It’s been too long without photos in the journal, so here are a couple from the 2014 safari in Tanzania that didn’t previously make it online:
Goodbye, Tanzania. Hello, Kenya. I’m now in a country where the captain of the track team is voted prom king, while the football captain is the guy who got cut from the cross-country team.
Our last (brief) game drive in Tanzania allowed me to redeem myself for identifying four animals as lions yesterday when they were actually warthogs (in my defense, they were low in the grass and covered in orange mud) by sighting a huge male lion before the guides saw him. The brief time with the animals was followed by a drive back to Arusha and a goodbye to many of the passengers and most of the guides. Seven passengers, and two of our guides then hopped on a bus for the five hour drive to Nairobi, which included a stop at a Wild West border crossing filled with old Masai women shoving trinkets in our faces, truckers camped out for multiple days waiting for vehicle inspections, and vastly more chaos than one would typically associate with national boundaries. So far as I know we made it across without casualties, and a tired and bedraggled group then continued on to the Kenyan capital. After a couple of weeks of driving remote dirt roads, being in massive traffic jams again was hugely stressful, although early tomorrow morning the Kenyan safari vehicles arrive and we’ll be off to quiet, non-smoggy places again.
Tanzania is an impressive place – they’ve protected a third of the country in parks or conservation areas, the people have incredible attitudes despite whatever hardships they might face, and the wildlife and scenery are unbelievable. I’m extraordinarily glad I got to see it, and were I a betting man I’d wager that this won’t be my last visit to this astounding country.
Today was set up to be exceedingly great – we arranged to reunite the Magic Bus, including Safari Stephen driving, our lucky passenger Kitty, as well as the always-fun Mike & Steph. Wake up was at 5:45, breakfast was at 6:00, and then I returned to the room to grab some things before heading out. And when I went to leave, the door wouldn’t open. Turns out that there is no way to open them from the inside once locked, and my roommate didn’t realize I had returned and left with the key. There was no phone in the room that I could use to call reception, but since there was no way I was going to miss an amazing morning I took my seat in the Magic Bus after exiting the room by climbing out of the front window.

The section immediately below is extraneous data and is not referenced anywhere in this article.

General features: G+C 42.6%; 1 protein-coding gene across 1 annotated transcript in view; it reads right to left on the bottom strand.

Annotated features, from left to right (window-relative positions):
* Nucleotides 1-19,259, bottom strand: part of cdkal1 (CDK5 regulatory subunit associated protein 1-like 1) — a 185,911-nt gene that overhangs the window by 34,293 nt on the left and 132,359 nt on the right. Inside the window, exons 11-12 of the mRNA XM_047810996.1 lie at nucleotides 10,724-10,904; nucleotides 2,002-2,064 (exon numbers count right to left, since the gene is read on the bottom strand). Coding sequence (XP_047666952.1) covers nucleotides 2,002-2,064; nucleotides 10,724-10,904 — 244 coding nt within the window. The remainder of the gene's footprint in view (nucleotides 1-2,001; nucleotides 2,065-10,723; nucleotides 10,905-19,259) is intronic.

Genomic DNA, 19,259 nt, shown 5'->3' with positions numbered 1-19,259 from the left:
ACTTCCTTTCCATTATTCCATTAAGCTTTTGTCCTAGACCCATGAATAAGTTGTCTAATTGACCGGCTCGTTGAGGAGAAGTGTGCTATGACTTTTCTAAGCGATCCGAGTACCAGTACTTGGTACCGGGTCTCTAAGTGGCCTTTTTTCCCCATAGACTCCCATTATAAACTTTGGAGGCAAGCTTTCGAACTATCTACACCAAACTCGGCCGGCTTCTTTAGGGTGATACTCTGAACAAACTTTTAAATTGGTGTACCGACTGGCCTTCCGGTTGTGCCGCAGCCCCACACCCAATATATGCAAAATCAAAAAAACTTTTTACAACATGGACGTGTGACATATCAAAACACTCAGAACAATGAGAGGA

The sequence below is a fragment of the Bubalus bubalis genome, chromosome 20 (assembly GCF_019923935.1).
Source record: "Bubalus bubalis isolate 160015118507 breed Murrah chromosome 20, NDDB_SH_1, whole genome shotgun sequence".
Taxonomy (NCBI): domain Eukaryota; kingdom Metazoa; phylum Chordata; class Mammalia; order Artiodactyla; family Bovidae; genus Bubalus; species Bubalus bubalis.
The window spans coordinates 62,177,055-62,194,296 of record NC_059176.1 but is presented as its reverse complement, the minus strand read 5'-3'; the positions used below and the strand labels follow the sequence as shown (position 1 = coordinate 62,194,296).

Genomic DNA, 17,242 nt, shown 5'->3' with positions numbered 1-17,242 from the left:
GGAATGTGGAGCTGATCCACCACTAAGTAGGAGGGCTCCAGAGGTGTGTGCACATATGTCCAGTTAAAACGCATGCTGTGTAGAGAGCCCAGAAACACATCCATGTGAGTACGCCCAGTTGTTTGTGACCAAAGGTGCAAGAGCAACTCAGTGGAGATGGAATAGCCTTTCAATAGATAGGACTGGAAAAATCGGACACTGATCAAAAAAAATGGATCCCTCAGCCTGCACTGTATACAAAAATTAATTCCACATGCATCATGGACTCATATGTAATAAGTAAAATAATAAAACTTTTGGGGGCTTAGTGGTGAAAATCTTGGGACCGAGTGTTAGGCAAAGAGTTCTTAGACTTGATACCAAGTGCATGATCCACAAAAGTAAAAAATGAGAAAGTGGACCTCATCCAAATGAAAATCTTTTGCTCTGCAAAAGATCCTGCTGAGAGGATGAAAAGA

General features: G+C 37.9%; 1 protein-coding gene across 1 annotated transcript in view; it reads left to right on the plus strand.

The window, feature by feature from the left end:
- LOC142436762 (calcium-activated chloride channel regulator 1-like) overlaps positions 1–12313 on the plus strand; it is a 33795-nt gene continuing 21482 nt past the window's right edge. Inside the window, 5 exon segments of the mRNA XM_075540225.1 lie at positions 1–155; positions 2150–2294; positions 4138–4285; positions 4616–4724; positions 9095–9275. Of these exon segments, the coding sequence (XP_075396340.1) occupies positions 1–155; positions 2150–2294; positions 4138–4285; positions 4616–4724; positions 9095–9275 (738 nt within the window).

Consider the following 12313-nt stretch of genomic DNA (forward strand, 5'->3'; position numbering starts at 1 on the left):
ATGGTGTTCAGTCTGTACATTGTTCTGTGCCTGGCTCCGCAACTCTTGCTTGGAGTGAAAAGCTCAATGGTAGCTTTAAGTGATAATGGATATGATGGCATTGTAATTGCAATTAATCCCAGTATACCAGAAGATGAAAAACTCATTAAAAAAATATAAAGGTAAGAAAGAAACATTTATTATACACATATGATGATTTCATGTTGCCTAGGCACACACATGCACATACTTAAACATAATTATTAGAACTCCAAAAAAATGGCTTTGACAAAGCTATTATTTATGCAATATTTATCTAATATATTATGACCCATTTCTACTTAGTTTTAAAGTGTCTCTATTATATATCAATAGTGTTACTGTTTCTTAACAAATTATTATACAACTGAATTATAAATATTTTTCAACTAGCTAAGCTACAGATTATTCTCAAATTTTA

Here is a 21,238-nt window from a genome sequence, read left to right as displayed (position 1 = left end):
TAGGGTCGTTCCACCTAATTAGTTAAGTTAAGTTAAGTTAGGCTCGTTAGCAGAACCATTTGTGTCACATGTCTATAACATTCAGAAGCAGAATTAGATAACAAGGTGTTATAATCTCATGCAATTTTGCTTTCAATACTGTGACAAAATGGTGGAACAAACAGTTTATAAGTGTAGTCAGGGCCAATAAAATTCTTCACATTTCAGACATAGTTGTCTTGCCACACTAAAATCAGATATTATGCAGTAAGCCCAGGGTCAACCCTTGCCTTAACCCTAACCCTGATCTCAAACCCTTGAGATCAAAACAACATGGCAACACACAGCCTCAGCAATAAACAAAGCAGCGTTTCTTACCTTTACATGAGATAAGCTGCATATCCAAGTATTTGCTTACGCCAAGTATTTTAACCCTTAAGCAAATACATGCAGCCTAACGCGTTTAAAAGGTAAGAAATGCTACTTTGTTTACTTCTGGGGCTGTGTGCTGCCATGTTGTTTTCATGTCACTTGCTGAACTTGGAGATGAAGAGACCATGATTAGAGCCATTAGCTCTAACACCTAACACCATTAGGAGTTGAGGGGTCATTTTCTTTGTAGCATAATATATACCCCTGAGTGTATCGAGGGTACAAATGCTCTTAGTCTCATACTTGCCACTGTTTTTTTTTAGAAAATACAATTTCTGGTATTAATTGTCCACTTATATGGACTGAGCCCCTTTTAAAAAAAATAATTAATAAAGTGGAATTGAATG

Today would have been a horrendous day to miss – the Magic Bus juju was flowing strong. Mid-morning we got a call on the radio and Stephen took off at an astounding speed given the road conditions – another van had spotted a pangolin, which is an exceedingly rare animal to see. It looks sort of like a three foot long dinosaur, with a tiny head and scales all over its long body. Stephen last saw one of the normally-nocturnal animals ten years ago, and for the first time on the trip every one of the Tanzanian drivers who stopped brought a camera and got a photo.
Following the pangolin we headed to a different area of the park, and Stephen spotted a lesser kudu, which looks like a gazelle but with amazingly effective camouflage; Stephen said he last saw one three years ago. Shortly thereafter we found an eagle owl in a tree, and then it got really good. In a tree right next to the road a leopard was sprawled out sleeping in the highest branches. We sat underneath the tree watching her for perhaps ten minutes, at which point she woke up, did a bit of grooming, then clambered down the tree, past us, and off into the bush. Light for photography wasn’t exceptional, but I’ve still got a few photos from the experience that will make me happy for a very, very long time.